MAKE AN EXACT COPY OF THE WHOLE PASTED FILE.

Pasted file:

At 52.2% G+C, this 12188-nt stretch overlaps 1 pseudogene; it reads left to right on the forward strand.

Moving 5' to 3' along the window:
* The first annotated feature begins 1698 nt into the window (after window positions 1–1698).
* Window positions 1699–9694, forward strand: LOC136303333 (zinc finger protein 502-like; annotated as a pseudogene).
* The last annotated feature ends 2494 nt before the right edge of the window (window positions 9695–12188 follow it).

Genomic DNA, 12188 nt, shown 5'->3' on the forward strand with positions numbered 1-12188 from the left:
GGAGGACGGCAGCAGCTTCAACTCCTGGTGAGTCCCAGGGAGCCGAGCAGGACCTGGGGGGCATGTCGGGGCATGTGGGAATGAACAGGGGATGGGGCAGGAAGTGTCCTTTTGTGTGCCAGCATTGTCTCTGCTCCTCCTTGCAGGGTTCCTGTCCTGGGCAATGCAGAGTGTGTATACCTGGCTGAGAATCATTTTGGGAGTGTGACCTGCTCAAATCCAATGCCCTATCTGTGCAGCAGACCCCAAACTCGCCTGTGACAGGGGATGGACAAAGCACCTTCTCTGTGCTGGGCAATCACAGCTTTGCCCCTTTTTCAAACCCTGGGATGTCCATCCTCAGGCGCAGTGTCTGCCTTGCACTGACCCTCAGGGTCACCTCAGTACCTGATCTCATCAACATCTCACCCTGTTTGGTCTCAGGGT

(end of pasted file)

At 52.2% G+C, this 12188-nt stretch overlaps 1 pseudogene; it reads left to right on the forward strand.

Moving 5' to 3' along the window:
* The first annotated feature begins 1698 nt into the window (after window positions 1–1698).
* Window positions 1699–9694, forward strand: LOC136303333 (zinc finger protein 502-like; annotated as a pseudogene).
* The last annotated feature ends 2494 nt before the right edge of the window (window positions 9695–12188 follow it).

Genomic DNA, 12188 nt, shown 5'->3' on the forward strand with positions numbered 1-12188 from the left:
GGAGGACGGCAGCAGCTTCAACTCCTGGTGAGTCCCAGGGAGCCGAGCAGGACCTGGGGGGCATGTCGGGGCATGTGGGAATGAACAGGGGATGGGGCAGGAAGTGTCCTTTTGTGTGCCAGCATTGTCTCTGCTCCTCCTTGCAGGGTTCCTGTCCTGGGCAATGCAGAGTGTGTATACCTGGCTGAGAATCATTTTGGGAGTGTGACCTGCTCAAATCCAATGCCCTATCTGTGCAGCAGACCCCAAACTCGCCTGTGACAGGGGATGGACAAAGCACCTTCTCTGTGCTGGGCAATCACAGCTTTGCCCCTTTTTCAAACCCTGGGATGTCCATCCTCAGGCGCAGTGTCTGCCTTGCACTGACCCTCAGGGTCACCTCAGTACCTGATCTCATCAACATCTCACCCTGTTTGGTCTCAGGGT